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Harding Distinguished Postgraduate Scholars Programme


Marina Papaiakovou


Veterinary Medicine, Christ's College

PhD thesis: Characterising helminth infections in host to improve animal health management and disease surveillance

Research interests:
1. molecular diagnostics development
2. disease transmission
3. zoonotic infections
4. microbiome signatures in disease

My PhD focuses on discovery and validation of biomarkers and infection signatures (DNA or metabolites) to facilitate early diagnosis of helminth infections in stool & profile disease framework based on microbiome changes, for a better understanding of host-parasite interactions. Worm infections are a major threat to food security and human and animal health worldwide and the lack of cheap, accurate and field-friendly reliable diagnostics has led to “mass deworming” approaches rather than individual testing and treatment, not only in the veterinary world but also amongst affected human populations. This has led to emergence of resistance to deworming drugs which is now widespread amongst gut helminth infections of ruminants and is of increasing concern in helminths infecting humans. Due to the complexity of their biology and lifecycles, there are few vaccines available for control of helminth pathogens. Therefore, the discovery of novel strategies for infection and disease control, food security and livestock health management are a high priority.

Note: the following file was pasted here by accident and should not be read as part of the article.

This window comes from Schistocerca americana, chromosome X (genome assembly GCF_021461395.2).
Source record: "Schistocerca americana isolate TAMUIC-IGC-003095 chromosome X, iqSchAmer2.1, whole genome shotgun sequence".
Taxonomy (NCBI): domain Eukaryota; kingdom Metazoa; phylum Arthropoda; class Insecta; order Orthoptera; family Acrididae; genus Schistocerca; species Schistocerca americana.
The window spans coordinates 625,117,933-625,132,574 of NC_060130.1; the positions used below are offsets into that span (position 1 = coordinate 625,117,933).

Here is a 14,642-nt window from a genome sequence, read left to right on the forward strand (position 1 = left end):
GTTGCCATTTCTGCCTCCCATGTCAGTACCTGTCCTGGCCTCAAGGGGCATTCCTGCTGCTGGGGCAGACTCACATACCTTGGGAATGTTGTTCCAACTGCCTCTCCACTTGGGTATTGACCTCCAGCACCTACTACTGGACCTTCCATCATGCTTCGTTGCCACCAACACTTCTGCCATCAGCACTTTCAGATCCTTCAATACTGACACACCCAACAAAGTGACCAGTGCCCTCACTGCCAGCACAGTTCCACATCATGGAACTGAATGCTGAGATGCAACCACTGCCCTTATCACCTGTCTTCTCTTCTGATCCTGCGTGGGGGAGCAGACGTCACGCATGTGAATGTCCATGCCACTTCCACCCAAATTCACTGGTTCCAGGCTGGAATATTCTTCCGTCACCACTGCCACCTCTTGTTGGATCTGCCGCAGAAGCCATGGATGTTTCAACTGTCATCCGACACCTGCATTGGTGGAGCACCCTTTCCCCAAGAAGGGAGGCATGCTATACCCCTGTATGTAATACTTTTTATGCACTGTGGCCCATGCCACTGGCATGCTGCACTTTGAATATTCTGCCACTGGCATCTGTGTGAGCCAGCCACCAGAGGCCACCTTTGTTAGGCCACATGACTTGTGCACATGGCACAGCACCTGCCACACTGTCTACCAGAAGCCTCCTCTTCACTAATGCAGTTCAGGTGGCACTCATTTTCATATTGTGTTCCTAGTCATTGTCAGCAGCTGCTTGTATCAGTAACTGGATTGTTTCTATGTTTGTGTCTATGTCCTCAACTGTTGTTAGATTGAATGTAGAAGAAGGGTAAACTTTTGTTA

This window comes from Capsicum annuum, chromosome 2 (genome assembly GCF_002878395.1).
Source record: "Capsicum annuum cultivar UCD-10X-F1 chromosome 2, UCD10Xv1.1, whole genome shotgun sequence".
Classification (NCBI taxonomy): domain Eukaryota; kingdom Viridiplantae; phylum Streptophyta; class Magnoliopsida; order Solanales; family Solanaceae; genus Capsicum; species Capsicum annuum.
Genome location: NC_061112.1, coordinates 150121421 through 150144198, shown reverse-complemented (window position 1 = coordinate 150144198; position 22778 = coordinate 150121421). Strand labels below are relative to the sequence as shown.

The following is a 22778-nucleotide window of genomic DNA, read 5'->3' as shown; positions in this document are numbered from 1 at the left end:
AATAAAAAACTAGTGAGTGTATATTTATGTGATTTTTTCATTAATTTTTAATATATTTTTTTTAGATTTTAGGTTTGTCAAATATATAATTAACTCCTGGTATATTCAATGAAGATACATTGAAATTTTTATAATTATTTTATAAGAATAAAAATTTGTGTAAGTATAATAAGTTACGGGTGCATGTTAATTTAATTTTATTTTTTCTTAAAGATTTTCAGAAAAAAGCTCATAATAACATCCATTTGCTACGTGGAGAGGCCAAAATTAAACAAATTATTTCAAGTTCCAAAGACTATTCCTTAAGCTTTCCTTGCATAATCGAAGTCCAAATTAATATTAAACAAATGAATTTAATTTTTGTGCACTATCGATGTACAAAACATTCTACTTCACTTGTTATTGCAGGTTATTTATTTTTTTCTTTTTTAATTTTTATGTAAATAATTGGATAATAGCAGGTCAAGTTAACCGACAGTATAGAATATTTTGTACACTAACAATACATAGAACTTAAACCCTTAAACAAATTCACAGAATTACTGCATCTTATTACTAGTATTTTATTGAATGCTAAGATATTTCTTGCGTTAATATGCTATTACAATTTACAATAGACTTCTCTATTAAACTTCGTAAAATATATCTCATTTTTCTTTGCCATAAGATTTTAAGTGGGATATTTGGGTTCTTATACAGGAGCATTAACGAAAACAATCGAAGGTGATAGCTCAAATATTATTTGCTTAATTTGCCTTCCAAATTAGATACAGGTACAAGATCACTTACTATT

Who or what inspired you to pursue your research interests?

I was inspired to pursue my research interests by working on multiple deworming interventions in countries where neglected tropical diseases (NTDs) (i.e., worm infections) are endemic for nearly 8 years now.  I have participated and led in various projects as a diagnostics consultant or lead bench-scientist conducting and training qPCR-based diagnostics. Although recent interest towards human health is growing at pace, this remains detached from evaluating livestock or environment, which share and transmit the same parasites and diseases. In most developing countries people live at such proximity with livestock, that it’s inevitable for infections to recrudesce. It is not long ago when Dracunculus medinensis (Guinea worm) was considered eliminated until attention focused on domesticated animals with subsequent disease detection. Timelier than ever, is the need to shift focus towards disease dynamics and response in animals and environment.